The story of a soldier bear in the Polish army can’t be told without a brief introduction. When Poland was simultaneously invaded from both sides by Nazi Germany and Soviet Russia in the first weeks of World War II, both sides started the mass exile of Polish citizens, sending soldiers away first. Approximately 200,000 of them were sent to the most distant places in the Soviet Union and countries like Iran and Iraq.
After Nazi Germany attacked the Soviet Union in 1941, Stalin was forced to look for allies and after accepting the Allied forces’ offer, he re-established diplomatic relations with Poland. So, Polish soldiers were released from their Soviet prison camps and were allowed to reunite under General Władysław Anders. Despite mysterious obstacles and sabotages from the Soviets, the army was formed and informally named “Anders’ Army”. Unsurprisingly, one of its first decisions was to evacuate the Soviet Union and join the Allied forces. On their way to Italy via Iran, Iraq, Syria, Palestine, and Egypt, they picked up one more amazing recruit.
In 1942 an Iranian child in Hamedan found a little brown bear that hunters had killed his mother. The little boy took the bear to their house and after a while, he sold the bear to polish soldiers.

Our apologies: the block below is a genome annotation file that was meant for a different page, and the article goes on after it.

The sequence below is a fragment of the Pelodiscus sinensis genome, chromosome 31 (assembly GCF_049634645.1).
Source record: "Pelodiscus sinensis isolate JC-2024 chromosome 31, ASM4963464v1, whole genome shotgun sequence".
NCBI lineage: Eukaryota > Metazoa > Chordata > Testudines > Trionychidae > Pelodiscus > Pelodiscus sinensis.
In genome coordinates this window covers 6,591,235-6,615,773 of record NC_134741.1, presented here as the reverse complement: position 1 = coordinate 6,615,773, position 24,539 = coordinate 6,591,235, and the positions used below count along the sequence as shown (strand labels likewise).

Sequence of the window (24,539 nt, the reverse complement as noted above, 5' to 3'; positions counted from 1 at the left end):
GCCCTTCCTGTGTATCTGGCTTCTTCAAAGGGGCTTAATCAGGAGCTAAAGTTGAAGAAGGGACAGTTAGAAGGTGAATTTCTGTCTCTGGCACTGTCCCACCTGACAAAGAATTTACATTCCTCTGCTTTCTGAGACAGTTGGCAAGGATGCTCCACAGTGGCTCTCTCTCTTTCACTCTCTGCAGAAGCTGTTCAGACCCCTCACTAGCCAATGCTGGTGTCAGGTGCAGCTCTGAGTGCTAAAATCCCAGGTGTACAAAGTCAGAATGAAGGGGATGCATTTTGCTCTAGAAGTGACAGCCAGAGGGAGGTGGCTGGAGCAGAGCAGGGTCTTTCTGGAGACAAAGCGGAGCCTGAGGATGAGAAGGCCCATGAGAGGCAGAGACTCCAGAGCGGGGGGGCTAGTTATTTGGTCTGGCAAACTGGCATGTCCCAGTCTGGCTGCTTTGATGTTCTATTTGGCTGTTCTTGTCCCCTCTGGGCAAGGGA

As a symbol of luck, the army took the bear with themselves. The soldiers treated the little bear as a baby, perhaps because their own families had been torn apart by the war.
They fed him fruits, honey, syrup, and marmalade. The little bear grew up so fast and became a beloved character among the Polish troops and that’s when the epic journey of the bear began.
When the polish army was in standby to go to Italy, they had to get on ships. Because the Polish army didn’t allow animals on their ships, it seemed they should depart from their friend. So, they hired the bear in Andres’ army and called him “private Wojtek” (which is Polish for fighter).
After that, Andres’ army was sent to Italy to fight the German army. During the Battle of Monte Cassino, Wojtek was seen on the front lines carrying ammunition to help load the guns. The story of Wojtek in World War II, fighting alongside the polish army and his sacrifices became so famous, especially in Poland and Scotland. After this battle, Wojtek was featured in 22nd army flag (it is the bear carrying a shell).
Amazingly Wojtek was a fan of drinking and smoking, although, Wojtek ate cigarette instead of smoking them. Wojtek enjoyed wrestling with the soldiers and swimming whenever he had the chance.
When the war finished, the 22nd army moved to Edinburgh, Scotland. It was then that Wojtek was moved to the zoo in Edinburg and soon became the most visited animal there. Wojtek passed away in 1963 at the age of 22, but he continues to inspire admiration not only in Poland but also for many British veterans of the Second World War and also in Iran which was his hometown.